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Top 10 Supply Chain Software Suppliers 2022

With nearly $10.3 billion in supply chain management revenues for 2021, the leading 10 providers of SCM software topped double-digit growth, growing faster than the overall SCM software market as enterprise leaders looked to tame persistent supply chain disruptions with modern Cloud-based software.

The large-scale disruptions that have beset global supply chains since mid-2020 have been challenging for nearly everyone, but the industry response carries one silver lining: The chaos has nudged, maybe even pushed, more companies into modernizing their supply chain management (SCM) software applications.

Though newer Cloud-based SCM software isn’t a quick fix, ongoing disruption likely has convinced some decision makers that it is time to invest in newer solutions, as evidenced by the high growth year for SCM software in 2021.

According to market research by Gartner Inc., which is the basis for this list of the Top 10 SCM software suppliers, the Top 10 SCM software providers racked up nearly $10.3 billion in software revenue through 2021, up from $9.06 billion in 2020 for the same set of vendors, a gain of close to 14%.

The annual growth rate of the Top 10 SCM software suppliers is slightly higher than that of the overall SCM software market, which grew at 12.5% over the previous year in 2021. That’s up from high single-digit growth in recent years for the overall SCM market with even faster growth in procurement (16%) and SCE (13%) software.

“It’s good to see this level of investment coming back into supply chain management software,” says Balaji Abbabatulla, Gartner UK’s senior director of product management research for SCM software. “It’s also good to see enterprise leaders opening up their minds to working with modern software applications, though in some cases, they are potentially being forced to do so because traditional legacy applications just were not designed for, or prepared to handle, the type and level of disruption that has been thrown at us the last couple of years.”

Multiple drivers are responsible for this uptick, explains Abbabatulla, including the shift to Cloud-based solutions, and newer data-driven application functions with embedded artificial intelligence (AI) that are better able to cope with rapidly shifting demand and supply conditions. With many companies struggling to cope with massive problems, more leaders are likely convinced it’s time to do things differently with better software.

“I think the level of disruption has helped change the mindset of many supply chain leaders in terms of them realizing that some of the existing software they have is just not fit for the purpose any longer,” says Abbabatulla. “These investments that happened in 2021 are long term in nature and won’t immediately solve the big issues around global disruption, but over time, modern applications will have a positive impact, and there are some point solutions that should help resolve certain issues in the short term.”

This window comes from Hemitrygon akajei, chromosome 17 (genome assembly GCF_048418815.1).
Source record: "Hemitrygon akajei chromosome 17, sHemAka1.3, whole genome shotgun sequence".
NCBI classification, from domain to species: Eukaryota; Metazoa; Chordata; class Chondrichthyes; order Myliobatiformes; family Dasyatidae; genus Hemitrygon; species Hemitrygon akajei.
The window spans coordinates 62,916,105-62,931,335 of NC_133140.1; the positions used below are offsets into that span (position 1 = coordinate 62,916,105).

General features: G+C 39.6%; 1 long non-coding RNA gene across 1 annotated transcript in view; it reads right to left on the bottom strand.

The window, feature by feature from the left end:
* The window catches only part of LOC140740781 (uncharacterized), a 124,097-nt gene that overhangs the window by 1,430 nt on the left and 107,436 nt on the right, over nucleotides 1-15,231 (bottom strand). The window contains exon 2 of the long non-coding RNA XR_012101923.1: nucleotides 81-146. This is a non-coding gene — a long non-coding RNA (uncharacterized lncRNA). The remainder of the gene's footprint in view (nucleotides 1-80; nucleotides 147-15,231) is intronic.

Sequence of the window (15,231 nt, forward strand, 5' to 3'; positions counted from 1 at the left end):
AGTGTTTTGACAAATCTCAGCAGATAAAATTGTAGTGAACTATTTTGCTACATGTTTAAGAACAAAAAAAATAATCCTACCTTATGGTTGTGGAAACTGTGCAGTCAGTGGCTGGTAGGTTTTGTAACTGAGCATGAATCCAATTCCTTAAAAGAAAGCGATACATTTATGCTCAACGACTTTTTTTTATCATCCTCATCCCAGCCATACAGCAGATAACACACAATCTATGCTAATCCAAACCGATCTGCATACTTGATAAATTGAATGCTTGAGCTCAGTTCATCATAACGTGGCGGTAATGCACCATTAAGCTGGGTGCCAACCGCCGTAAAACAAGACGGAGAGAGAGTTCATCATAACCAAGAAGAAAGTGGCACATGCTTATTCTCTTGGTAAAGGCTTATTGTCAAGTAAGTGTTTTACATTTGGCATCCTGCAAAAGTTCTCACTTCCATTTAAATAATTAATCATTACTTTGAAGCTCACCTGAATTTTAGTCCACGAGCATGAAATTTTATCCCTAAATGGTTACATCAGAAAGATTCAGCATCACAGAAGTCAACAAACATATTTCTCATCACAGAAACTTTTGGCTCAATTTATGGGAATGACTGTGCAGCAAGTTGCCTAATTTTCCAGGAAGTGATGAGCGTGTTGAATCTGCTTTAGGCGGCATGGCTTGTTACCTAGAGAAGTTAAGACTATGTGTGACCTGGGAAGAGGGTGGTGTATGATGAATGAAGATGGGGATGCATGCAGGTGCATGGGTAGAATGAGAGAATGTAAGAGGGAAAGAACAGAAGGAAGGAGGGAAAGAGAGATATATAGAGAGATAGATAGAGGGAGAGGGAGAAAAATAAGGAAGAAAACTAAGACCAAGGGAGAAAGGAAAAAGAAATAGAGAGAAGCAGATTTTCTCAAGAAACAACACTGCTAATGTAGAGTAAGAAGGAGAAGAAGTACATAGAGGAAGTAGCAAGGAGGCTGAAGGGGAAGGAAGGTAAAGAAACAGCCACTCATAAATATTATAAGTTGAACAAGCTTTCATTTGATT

Top 10 supply chain management software suppliers

SCM (SCE, SCP, Procurement) Total Software Revenue (in millions USD)*

No. Supplier 2020
SCP WMS** TMS** Procurement
1 SAP $4,405 $4,844 x x x x
2 Oracle 1,752 1,896 x x x x
3 Blue Yonder (previously JDA Software) 714 819 x x x  
4 Coupa 458 617       x
5 E2open 282 420 x   x  
6 WiseTech Global 319 413   x x  
7 Descartes Systems Group 312 381     x  
8 Infor 333 322 x x x x
9 Manhattan Associates 266 298 x x x  
10 GEP 220 285       x
  Top 10 total $9,061 $10,295        
  Other vendors $6,640 $7.36        
  TOTAL $15,701 $17,657        
Source: Gartner
** Gartner sees WMS and TMS as part of the supply chain execution market, along with distributed order management and global trade management.

About the Top 10 List

This is the 21st time Modern has reported on the supply chain management (SCM) software market from a business standpoint. Although we initially focused on the top providers of warehouse management systems (WMS), we’ve broadened the coverage to also examine solutions such as procurement and transportation management systems (TMS) recognizing that WMS is just one aspect of the SCM market, and that major vendors offer applications that often span more than one niche.

For that reason, Modern looks to Gartner. Our starting point is Gartner’s annual assessment of market share revenue for SCM software providers. It’s a numbers game and not a popularity contest. The rankings are based on Gartner’s estimates of a provider’s SCM revenue for 2021. Importantly, Gartner’s estimates are based on revenues related to SCM software and not a company’s total revenues.

Additionally, Gartner does not include hardware-related revenue in its estimates, and doesn’t look at warehouse execution system (WES) or manufacturing execution system (MES) software in its SCM market study.

Finally, our chart adds columns to indicate whether a vendor offers advanced WMS or TMS solutions, while Gartner’s study groups WMS and TMS under the broader subcategory of supply chain execution (SCE), which also includes distributed order management (DOM) and global trade management (GTM). Thus, while the numbers on our Top 10 table are from Gartner’s SCM research, the WMS and TMS columns are added by Modern, since these solution capabilities are of interest to readers.

Cloud brings change to the Top 10